Iterative Information Retrieval Using Fast
Clustering and Usage-Specific Genres
Jussi Karlgren, Ivan Bretan, Johan Dewe, Anders Hallberg, Niklas Wolkert
SICS, University of Helsinki, and Telia Research AB
This paper describes how collection specific empirically defined stylistics based genre prediction can be brought together together with rapid topical clustering to build an interactive information retrieval interface with multi-dimensional presentation of search results. The prototype presented addresses two specific problems of information retrieval: how to enrich the information seeking dialog by encouraging and supporting iterative refinement of queries, and how to enrich the document representation past the shallow semantics allowed by term frequencies.
Searching For More Than Words
Today's tools for searching information in a document database are based on term occurrence in texts. The searcher enters a number of terms and a number of documents where those terms or closely related terms appear comparatively frequently are retrieved and presented by the system in list form. This method works well up to a point. It is intuitively understandable, and for competent users and well edited document bases it will give a predictably mediocre result. It also has obvious drawbacks.
Term frequencies provide a representation of document content which suffers from being both shallow and sparse: shallow, in that a text has more facets and features than a list of terms will be able to represent; and sparse, in that it usually is difficult for users to pinpoint which term to search for in a multi-laced hierachy of hyponymial relations and sets of near synonyms, related terms, or other variants.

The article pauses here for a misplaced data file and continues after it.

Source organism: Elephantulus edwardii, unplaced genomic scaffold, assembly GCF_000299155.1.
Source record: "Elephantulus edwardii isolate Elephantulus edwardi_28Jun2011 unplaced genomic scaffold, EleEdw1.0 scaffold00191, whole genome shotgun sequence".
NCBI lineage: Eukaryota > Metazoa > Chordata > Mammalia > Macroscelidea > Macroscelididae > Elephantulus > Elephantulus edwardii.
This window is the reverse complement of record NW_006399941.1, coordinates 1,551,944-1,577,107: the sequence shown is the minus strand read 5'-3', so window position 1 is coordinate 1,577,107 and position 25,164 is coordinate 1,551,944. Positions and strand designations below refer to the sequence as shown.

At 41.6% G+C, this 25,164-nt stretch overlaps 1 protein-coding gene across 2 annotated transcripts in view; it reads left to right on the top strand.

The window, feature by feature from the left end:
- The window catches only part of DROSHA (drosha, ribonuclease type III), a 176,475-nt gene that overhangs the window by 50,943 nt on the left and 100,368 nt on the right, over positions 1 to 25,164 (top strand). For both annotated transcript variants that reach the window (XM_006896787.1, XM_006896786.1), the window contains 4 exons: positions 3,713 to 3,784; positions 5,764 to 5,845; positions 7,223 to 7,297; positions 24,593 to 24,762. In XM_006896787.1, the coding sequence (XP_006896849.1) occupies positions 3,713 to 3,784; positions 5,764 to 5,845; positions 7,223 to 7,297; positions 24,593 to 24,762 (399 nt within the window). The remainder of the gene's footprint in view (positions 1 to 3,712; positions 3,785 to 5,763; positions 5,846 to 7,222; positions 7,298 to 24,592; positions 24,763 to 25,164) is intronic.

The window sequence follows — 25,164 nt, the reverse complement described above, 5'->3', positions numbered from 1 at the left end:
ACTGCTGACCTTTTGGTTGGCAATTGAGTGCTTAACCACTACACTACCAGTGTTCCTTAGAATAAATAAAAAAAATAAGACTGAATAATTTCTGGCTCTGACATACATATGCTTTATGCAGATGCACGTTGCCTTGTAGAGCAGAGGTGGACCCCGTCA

We focus on two specific drawbacks of the traditional information retrieval search process. Firstly, as has been acknowledged by many recent research projects and some recent applications, searches are seldom one-shot affairs. Typically a search is improved and refined iteratively, until the retrieved set seems good enough, by some metric. Thus, the interface should support persistence and incremental refinement. Secondly, the objects of study are more complex than usually is assumed: document topic is more than term frequencies, and documents are more than the topic they are about.
Information Seeking Dialog
Dialog design is not one of the central fields of computational linguistics; most design principles have been made outside the field, in by researchers generally interested in human-computer interaction. This is a pity, for two reasons. First, linguists -- even computational -- have a lot to offer dialog design: language has a lot to do with dialog. Second, language technology applications need dialog design as well as parsing algorithms or terminology statistics.
We have put some thought in our dialog design. We want our system to transcend the typical one-shot dialogs of most fielded information systems today: ``enter your search terms'' -- ``browse the resulting list''. Our dialog builds on incremental specialization. The pipeline architecture of the system allows users to specialize a query by specializing the resulting set to only some of the clusters retrieved initially.